However, the paradox is that the economic growth necessary to alleviate absolute poverty, and develop civic infrastructure in the inland provinces is also a driver towards inequality in the medium term. The emergency measures brought in by the government to stimulate the economy in response to the global recession may also divert effort from programmes to reduce inequality.
Recent controversies in the Church of England over the creation of women Bishops are very interesting as an example of how changing social attitudes perculate through society.
There is a great failure of understanding between the two sides. On the one hand, supporters of women Bishops cannot see how anyone can object to them. While Anglo-Catholics question how it can be right that the majority of the Church can contemplate excluding the minority who cannot accept, for reasons of scripture and church tradition, the authority of women Bishops?
The debate in synod is not about gender equality. It is about the liberty to hold within the Church of England two views about leadership in the church which are compatible with scripture and tradition. Most have accepted that there will be women bishops in the Church of England.
The problem the Archbishops were trying to address was trying to address was the problem of monoepiscopacy, the belief that only one bishop can have jurisdiction in one geographical area. Synod had two objectives:
i) To affirm that all bishops would be of equal status and
ii) To enable those who, on grounds of scripture and theology, cannot accept women as bishops, to continue to flourish within the Church of England without diminishing the status of women bishops.
So far we have yet to find a solution.
While there may seem to be an obvious question of womens’ equality; for opponents of women Bishops the issue does not concern the general competency or equality of women in wider society, but the narrow and specific faith issue of whether a woman can be a Bishop. This is a question governed by faith, and interpretation of biblical authority and the historical teachings of the church. For those who believe that God’s teaching is against women Bishops, no vote by the church can change God’s word.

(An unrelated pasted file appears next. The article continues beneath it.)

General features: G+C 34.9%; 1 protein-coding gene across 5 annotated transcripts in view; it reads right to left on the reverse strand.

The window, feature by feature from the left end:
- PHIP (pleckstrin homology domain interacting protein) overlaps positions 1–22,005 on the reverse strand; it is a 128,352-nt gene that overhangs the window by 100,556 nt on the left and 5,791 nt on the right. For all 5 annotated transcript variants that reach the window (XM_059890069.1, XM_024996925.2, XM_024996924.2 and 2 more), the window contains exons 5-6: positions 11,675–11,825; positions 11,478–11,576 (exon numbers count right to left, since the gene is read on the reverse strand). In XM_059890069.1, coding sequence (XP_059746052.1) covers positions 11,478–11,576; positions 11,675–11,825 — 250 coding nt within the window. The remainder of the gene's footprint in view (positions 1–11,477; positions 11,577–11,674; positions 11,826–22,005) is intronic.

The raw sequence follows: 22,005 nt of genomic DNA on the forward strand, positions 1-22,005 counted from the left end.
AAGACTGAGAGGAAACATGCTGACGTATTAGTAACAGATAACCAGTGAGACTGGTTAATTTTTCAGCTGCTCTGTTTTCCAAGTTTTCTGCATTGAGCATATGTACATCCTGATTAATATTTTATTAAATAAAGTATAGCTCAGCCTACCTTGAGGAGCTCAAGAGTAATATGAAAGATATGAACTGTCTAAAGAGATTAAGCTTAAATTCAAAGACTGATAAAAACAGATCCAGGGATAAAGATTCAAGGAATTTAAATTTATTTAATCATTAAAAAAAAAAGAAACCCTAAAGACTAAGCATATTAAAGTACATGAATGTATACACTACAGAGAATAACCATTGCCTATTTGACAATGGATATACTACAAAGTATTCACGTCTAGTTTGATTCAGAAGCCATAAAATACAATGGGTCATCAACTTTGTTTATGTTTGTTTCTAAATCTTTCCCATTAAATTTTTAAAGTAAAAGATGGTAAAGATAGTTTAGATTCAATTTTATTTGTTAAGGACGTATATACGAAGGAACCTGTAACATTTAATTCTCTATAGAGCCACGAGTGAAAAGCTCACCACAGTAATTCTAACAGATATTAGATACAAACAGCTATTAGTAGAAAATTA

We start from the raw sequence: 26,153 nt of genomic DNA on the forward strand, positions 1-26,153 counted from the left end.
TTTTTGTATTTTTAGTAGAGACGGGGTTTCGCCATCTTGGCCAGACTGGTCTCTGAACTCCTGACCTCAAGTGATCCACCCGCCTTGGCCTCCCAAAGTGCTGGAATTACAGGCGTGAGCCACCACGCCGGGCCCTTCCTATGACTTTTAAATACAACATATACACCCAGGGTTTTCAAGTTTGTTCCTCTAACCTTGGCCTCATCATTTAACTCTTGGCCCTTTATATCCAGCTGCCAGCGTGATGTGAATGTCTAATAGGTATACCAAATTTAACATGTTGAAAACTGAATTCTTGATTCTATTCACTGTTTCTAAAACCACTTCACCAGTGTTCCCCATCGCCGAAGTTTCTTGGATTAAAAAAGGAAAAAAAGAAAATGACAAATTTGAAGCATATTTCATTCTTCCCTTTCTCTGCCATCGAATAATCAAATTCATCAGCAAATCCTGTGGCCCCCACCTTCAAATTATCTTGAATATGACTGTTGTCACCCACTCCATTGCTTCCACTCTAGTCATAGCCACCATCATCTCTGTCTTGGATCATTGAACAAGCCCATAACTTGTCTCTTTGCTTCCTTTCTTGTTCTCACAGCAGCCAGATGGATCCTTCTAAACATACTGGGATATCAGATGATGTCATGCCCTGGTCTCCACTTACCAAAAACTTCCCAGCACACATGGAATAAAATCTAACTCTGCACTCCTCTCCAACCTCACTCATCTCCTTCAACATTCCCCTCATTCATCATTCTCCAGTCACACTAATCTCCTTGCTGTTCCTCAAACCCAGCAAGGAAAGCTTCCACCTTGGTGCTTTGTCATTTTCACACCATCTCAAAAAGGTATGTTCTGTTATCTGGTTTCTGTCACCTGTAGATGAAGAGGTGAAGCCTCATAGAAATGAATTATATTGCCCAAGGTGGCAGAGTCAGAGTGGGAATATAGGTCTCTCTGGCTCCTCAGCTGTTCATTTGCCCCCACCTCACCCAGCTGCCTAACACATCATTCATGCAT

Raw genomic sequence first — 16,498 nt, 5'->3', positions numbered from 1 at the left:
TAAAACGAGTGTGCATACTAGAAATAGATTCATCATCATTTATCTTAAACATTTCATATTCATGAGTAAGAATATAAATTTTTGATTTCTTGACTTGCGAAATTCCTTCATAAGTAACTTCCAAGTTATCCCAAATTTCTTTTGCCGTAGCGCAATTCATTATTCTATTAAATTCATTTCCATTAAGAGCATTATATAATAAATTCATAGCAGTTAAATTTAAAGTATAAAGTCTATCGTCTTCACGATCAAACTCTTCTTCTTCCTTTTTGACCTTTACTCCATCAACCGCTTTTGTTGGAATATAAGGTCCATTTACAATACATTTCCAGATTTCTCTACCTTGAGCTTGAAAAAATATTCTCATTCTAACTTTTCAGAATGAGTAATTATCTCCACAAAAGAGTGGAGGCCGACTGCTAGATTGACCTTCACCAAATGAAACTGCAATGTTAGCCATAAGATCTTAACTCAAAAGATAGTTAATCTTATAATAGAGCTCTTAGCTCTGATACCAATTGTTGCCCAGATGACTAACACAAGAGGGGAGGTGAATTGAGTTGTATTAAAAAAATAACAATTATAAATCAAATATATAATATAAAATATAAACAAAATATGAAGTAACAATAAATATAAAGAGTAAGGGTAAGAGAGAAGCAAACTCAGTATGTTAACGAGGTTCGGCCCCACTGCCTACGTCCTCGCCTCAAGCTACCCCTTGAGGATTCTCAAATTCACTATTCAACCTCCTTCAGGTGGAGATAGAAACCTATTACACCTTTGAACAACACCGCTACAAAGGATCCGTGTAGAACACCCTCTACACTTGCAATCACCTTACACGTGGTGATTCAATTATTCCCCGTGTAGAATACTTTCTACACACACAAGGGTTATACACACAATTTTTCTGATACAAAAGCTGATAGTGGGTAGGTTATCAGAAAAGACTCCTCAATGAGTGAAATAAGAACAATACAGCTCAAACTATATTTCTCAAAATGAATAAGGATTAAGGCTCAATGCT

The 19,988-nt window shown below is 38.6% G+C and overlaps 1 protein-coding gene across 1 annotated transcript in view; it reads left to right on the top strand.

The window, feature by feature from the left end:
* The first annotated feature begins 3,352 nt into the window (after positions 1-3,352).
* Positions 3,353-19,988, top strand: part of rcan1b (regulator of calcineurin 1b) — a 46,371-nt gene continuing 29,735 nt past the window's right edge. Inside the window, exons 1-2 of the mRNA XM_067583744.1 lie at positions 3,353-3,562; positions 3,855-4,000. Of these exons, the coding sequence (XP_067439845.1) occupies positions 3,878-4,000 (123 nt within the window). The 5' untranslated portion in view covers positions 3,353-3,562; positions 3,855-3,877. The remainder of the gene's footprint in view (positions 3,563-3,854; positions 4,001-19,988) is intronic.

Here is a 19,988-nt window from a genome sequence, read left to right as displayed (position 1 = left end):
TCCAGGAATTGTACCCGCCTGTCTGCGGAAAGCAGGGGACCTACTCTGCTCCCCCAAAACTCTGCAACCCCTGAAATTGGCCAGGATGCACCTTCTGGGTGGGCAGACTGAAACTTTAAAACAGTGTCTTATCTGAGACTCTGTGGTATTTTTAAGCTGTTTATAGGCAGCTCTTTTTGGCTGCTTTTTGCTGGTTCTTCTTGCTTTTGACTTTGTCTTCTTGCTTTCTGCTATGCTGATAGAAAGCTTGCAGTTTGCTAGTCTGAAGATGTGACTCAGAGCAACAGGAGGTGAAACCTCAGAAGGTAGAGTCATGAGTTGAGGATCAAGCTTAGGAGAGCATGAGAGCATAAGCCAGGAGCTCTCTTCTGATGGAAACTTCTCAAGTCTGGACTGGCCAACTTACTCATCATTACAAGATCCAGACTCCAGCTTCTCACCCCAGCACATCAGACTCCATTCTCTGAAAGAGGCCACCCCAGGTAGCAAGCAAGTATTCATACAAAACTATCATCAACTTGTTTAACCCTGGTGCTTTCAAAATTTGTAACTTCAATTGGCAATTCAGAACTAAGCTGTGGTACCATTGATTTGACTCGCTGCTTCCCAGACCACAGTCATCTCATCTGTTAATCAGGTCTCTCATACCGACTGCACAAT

The controvesy does not relate to women’s rights, and indeed it does not relate even to whether or not there should be women Bishops, that boat has sailed. The issue for Anglo-Catholics is that under the episcopalian tradition, Bishops can ordain priests and consecrate places of worship, as part of the Apostolic succession.
There is of course also a slightly different protestant strand within the Church, which would historically include Archbishop Cranmer, that holds that Bishops are created by authority of the church, not through delegated authority of God to Bishops. Within the Anglican communion there is tradition of allowing diversity of interpretations of faith, in the interests of the overall unity of the Church; in order to be a church open to all Christians. This explains the desire for compromise by some, like the Archbishops of Canterbury and York, who are seeking ways of both introducing women Bishops, while also retaining the inclusivity that accepts Christians who cannot accept the authority of such women Bishops.
For a Christian who believes that scripture and the tradition of the church excludes a woman from being a Bishop, the problem arises that any vicar ordained by a non-competent Bishop is not truly ordained. This is the reason that there are some who, while accepting that there will be women Bishops, still wish to have the option of their parish reporting to a male Bishop. That is the basic requirement for compromise.
Whether or not someone believes that a woman can be a Bishop is a question of their own individual faith; because the position of a Bishop only makes sense in the specific context of that faith, that church, and its specific superstructures of belief. Non-beleivers have no business in telling Christians what they should or should not believe.
The current mini-crisis therefore arises because the Synod has rejected Canturbury’s current compromise. Forward in Faith, an Anglo-Catholic group, has made the following statement:
We deeply regret that the General Synod has decided to ignore the leadership of the chief pastors of the Church of England Archbishops of Canterbury and York.
The voting was by the three Houses of Synod separately, with support from the Bishops and Laity but not from the Clergy. In total, 216 people voted in favour and 191 against with 9 abstentions – so there was support for the Archbishops’ amendments.
By rejecting the opportunity for unity that the Amendments they proposed would have achieved, it has made it very difficult for those who in conscience cannot accept the ministry for women priests and bishops.